NEWS15 May 2020

Majority of UK research firms see significant Covid-19 impact

Covid-19 News UK

UK – Research businesses in the UK have experienced significant declines in revenue due to Covid-19, research from MRS and Watermelon Research has found, while the MRS has published guidelines for returning to work. 


Almost seven in 10 ( 68%) of the social and market research firms participating in the online survey said their revenue had declined significantly since the start of the outbreak, while 19% had seen a slight decline.

Most of the 176 MRS member businesses surveyed for the research ( 67%) anticipated that their revenues would decline by more than 25%, while 28% predicted a drop of 75% or their revenue to stop completely.

Smaller research suppliers have been hit hardest, the research found – micro-businesses ( 0-9 employees) were the most likely to say that their revenue would be down by 75% or stopped completely. Businesses with 49 or fewer staff and revenue below £5m were more likely to have experienced delays to client invoices being paid on time.

The research also found that 60% of businesses had furloughed staff as a result of the outbreak.

While awareness and knowledge of the government’s furlough initiative was high ( 92% knew a lot or a little about it), almost half ( 45%) of respondents had either never heard of the Self-Employed Income Support Scheme (SEISS) or knew very little about it, and there was not significantly higher awareness among independent consultants.

Respondents were quite pessimistic about prospects during the next few months, with 69% very or fairly pessimistic about the next quarter ( 63% for the next six months).

The outlook did improve slightly for the next 12 months – 41% were pessimistic, while 38% were fairly or very optimistic, but smaller businesses showed lower levels of optimism.

During a virtual round table held by MRS to discuss the findings of the research earlier this week, Quentin Ashby, head of consulting services at InSites Consulting, said: “The challenges that small agencies are facing is worrying. Smaller agencies lead some of the industry innovation and generate new talent, so I think it’s worrying for everybody if we see a decline of small agencies in the industry.”

Ginny Monk, managing director at Motif, expressed concerns that changes to payment terms as a result of clients’ financial struggles would negatively impact the diversity of research suppliers and lead to a lower level of pricing in future. “There’s going to be a race to the bottom. If research becomes really commoditised, where does that leave the industry?”

Jonathan Clough, co-founder and director, ResearchBods, agreed, adding: “The rate at which you get cash from clients – your own liquidity – is going to be a huge issue. Everyone is protecting their own cash in this situation, and there will be casualties.”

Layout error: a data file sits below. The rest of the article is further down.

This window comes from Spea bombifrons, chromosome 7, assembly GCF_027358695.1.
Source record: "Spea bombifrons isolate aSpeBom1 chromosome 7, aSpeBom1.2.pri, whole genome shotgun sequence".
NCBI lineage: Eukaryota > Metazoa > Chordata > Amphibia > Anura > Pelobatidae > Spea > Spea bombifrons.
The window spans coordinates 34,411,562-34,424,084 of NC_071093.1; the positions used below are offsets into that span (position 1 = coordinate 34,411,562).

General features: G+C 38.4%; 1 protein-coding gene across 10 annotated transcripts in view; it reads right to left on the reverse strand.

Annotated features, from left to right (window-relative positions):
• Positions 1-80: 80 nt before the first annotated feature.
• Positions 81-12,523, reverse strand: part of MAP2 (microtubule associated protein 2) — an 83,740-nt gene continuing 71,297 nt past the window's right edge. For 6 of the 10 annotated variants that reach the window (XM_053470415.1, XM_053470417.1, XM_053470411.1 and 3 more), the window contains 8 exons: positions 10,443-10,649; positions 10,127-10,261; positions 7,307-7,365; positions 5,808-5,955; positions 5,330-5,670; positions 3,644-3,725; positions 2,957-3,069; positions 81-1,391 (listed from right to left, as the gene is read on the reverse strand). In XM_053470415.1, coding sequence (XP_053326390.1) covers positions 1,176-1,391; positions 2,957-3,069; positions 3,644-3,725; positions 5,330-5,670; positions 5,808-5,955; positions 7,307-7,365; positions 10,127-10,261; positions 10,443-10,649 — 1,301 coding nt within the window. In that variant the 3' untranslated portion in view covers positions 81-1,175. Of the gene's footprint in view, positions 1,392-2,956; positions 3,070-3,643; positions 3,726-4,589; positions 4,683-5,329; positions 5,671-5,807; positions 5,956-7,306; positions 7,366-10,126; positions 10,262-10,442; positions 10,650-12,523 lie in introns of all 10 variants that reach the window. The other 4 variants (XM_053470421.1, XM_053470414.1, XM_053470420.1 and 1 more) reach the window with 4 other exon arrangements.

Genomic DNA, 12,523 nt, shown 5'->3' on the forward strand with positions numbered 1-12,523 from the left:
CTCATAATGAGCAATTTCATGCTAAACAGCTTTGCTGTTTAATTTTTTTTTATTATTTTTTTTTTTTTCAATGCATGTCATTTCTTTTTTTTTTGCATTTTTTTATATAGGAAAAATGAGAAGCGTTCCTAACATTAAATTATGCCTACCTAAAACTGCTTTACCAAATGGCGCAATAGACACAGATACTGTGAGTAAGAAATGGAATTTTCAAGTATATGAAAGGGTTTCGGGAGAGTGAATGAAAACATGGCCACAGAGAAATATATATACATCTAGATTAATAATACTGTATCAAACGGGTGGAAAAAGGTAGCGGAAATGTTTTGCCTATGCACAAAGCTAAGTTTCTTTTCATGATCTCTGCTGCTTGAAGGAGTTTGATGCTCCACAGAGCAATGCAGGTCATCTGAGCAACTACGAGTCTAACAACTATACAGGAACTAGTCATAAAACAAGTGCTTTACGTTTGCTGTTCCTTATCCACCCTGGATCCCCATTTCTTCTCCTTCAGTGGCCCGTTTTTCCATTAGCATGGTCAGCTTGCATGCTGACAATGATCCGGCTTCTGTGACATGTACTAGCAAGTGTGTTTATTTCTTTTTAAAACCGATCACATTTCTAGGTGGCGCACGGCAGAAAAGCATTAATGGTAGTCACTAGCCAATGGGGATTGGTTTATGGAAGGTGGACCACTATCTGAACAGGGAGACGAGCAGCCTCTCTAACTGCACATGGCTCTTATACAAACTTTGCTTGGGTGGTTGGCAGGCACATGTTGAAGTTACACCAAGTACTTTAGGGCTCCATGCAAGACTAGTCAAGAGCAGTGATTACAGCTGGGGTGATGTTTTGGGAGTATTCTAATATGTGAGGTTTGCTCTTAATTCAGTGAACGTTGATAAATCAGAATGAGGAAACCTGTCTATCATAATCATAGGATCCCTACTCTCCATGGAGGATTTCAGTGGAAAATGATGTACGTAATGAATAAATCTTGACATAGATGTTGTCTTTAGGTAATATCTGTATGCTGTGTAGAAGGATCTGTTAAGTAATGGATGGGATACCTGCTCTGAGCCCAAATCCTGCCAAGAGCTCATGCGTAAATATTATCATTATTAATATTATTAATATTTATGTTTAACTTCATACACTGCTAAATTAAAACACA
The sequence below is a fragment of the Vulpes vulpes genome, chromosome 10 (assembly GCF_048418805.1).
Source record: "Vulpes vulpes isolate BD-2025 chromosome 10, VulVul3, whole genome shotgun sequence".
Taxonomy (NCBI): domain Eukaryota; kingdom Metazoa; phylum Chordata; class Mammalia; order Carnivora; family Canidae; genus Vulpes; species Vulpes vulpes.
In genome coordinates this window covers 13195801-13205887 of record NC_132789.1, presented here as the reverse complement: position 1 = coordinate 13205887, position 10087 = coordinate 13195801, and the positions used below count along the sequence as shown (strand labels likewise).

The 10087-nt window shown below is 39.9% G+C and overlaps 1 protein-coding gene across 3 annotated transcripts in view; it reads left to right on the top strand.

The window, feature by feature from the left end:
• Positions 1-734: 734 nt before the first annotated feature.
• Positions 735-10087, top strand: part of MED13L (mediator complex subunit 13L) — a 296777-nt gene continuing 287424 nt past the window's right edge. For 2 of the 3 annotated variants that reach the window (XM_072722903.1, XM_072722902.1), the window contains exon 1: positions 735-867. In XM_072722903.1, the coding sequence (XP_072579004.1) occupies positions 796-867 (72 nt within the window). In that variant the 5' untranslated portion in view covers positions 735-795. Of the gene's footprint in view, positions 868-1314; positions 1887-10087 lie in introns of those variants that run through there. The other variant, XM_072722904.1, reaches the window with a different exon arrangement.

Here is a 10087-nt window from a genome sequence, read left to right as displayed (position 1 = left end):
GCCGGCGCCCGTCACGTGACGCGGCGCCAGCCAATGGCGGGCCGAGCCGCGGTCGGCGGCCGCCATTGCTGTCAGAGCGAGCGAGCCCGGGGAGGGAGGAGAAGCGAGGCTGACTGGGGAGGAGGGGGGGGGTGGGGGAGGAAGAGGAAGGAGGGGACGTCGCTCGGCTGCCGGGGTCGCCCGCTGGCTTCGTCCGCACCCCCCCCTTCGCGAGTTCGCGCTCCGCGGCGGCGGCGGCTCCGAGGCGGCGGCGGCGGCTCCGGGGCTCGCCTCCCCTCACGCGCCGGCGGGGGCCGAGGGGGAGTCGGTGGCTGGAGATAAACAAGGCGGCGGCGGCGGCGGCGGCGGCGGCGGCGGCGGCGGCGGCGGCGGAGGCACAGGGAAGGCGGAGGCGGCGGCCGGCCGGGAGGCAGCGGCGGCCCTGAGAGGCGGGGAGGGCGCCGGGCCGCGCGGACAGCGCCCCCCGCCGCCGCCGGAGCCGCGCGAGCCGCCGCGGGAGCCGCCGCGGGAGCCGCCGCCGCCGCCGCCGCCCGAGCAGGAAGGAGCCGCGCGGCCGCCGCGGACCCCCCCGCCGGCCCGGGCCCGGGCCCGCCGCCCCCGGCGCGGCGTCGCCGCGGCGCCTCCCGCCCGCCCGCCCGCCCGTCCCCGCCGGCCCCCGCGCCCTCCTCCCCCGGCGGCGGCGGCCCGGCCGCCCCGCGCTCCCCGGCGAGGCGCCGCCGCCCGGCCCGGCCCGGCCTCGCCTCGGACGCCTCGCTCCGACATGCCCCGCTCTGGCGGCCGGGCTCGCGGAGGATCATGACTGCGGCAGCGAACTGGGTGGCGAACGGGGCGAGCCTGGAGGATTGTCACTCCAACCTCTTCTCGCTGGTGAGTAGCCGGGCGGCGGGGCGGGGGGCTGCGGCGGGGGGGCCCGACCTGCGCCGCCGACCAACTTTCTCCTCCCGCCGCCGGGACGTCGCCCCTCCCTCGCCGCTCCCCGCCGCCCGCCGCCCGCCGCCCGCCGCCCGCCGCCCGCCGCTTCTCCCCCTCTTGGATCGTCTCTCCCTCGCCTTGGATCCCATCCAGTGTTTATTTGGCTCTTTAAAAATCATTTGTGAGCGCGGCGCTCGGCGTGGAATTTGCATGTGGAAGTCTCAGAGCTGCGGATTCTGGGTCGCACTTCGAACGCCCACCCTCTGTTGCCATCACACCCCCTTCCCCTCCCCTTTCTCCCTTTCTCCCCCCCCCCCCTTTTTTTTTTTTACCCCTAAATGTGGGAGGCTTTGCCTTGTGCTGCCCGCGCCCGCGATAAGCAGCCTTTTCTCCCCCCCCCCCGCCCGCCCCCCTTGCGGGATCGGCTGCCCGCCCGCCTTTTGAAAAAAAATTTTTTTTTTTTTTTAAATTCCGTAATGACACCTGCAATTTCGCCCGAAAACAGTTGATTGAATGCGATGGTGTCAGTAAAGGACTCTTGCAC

One of the impacts of the previous financial recession in 2008 was the market becoming more competitive and margins being cut, noted Corrine Moy, global vice-president of marketing science at GfK, who said the industry risked facing similar issues as a result of Covid-19 price reductions. However, she said: “There’s not much fat to be cut – agencies have got so much leaner. The issue of erosion of margins is going to be massive going forward.”

The group also discussed the potential for quick-turnaround innovative approaches and said there was a need for case studies to be shared to support the case for clients conducting more research. Furthermore, there has been an increase in response rates from consumers for online and telephone-based research, said Monk.

Face-to-face research, meanwhile, has almost entirely halted as a result of the pandemic, due to social distancing restrictions and stay-at-home guidance. The research found that 93% of face-to-face activities are on hold.

Jane Frost, chief executive, MRS, said: “While research uses an impressive range of techniques from neuroscience and ethnography to behavioural science to deliver insight, a significant part of the sector depends on face-to-face research carried out by skilled and experienced professionals. 

“However, much like retail and hospitality, this vital part of research was closed down almost instantly when Covid-19 hit, with commissions falling away even before the start of lockdown. It is now at a complete standstill apart from a small amount of largely government work. Many businesses saw their business dry up overnight and are still paying business rates on premises they can’t use, but it is the uncertainty of not knowing when or how their ability to work might return that could see their demise.”

Frost added: “Evidence-based research will be crucial in the post Covid-19 world to guide business navigating its way through the economic crisis caused the pandemic. But it will also be essential for governments trying to understand the impact on our society as they seek to develop the right policies in a whole raft of areas from the NHS and wellbeing to the environment, infrastructure and education.”  

MRS has also published a set of guidelines for research businesses returning to work, including face-to-face activity. The advice is based on the government’s safe working guidance, however the organisation has called on the government to provide ‘much greater clarity’ on the issues of movement, e.g. use of public transport, and on people aged over 70, both researchers and participants.